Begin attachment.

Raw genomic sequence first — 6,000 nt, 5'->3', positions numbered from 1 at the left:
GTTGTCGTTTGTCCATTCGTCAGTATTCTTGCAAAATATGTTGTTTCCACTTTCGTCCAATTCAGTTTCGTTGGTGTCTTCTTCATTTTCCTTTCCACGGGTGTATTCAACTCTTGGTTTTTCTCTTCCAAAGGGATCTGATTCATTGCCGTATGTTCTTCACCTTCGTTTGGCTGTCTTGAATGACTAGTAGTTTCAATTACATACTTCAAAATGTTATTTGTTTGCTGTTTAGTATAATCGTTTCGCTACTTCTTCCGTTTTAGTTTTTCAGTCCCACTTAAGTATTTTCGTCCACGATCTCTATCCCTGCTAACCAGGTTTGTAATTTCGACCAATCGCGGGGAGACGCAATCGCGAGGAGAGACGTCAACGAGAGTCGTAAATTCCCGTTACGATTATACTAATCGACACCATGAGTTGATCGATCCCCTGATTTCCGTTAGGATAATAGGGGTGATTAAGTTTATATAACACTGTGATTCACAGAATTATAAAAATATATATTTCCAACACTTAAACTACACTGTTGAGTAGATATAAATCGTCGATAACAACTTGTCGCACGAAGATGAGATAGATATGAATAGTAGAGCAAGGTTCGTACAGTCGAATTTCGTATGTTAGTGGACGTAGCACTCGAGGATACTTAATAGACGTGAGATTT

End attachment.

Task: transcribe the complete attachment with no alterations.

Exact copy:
Raw genomic sequence first — 6,000 nt, 5'->3', positions numbered from 1 at the left:
GTTGTCGTTTGTCCATTCGTCAGTATTCTTGCAAAATATGTTGTTTCCACTTTCGTCCAATTCAGTTTCGTTGGTGTCTTCTTCATTTTCCTTTCCACGGGTGTATTCAACTCTTGGTTTTTCTCTTCCAAAGGGATCTGATTCATTGCCGTATGTTCTTCACCTTCGTTTGGCTGTCTTGAATGACTAGTAGTTTCAATTACATACTTCAAAATGTTATTTGTTTGCTGTTTAGTATAATCGTTTCGCTACTTCTTCCGTTTTAGTTTTTCAGTCCCACTTAAGTATTTTCGTCCACGATCTCTATCCCTGCTAACCAGGTTTGTAATTTCGACCAATCGCGGGGAGACGCAATCGCGAGGAGAGACGTCAACGAGAGTCGTAAATTCCCGTTACGATTATACTAATCGACACCATGAGTTGATCGATCCCCTGATTTCCGTTAGGATAATAGGGGTGATTAAGTTTATATAACACTGTGATTCACAGAATTATAAAAATATATATTTCCAACACTTAAACTACACTGTTGAGTAGATATAAATCGTCGATAACAACTTGTCGCACGAAGATGAGATAGATATGAATAGTAGAGCAAGGTTCGTACAGTCGAATTTCGTATGTTAGTGGACGTAGCACTCGAGGATACTTAATAGACGTGAGATTT